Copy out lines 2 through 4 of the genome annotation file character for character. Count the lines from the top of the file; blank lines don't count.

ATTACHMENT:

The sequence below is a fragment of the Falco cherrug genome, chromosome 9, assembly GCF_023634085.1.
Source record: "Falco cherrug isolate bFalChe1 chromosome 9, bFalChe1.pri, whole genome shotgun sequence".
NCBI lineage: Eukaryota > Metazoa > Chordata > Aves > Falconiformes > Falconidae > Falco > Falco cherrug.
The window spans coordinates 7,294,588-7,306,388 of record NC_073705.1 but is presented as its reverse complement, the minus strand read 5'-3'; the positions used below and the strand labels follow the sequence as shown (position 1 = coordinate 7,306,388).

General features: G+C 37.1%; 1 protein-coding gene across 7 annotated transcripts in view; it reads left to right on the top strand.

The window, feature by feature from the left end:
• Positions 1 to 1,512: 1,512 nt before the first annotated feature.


Source record: "Falco cherrug isolate bFalChe1 chromosome 9, bFalChe1.pri, whole genome shotgun sequence".
NCBI lineage: Eukaryota > Metazoa > Chordata > Aves > Falconiformes > Falconidae > Falco > Falco cherrug.
The window spans coordinates 7,294,588-7,306,388 of record NC_073705.1 but is presented as its reverse complement, the minus strand read 5'-3'; the positions used below and the strand labels follow the sequence as shown (position 1 = coordinate 7,306,388).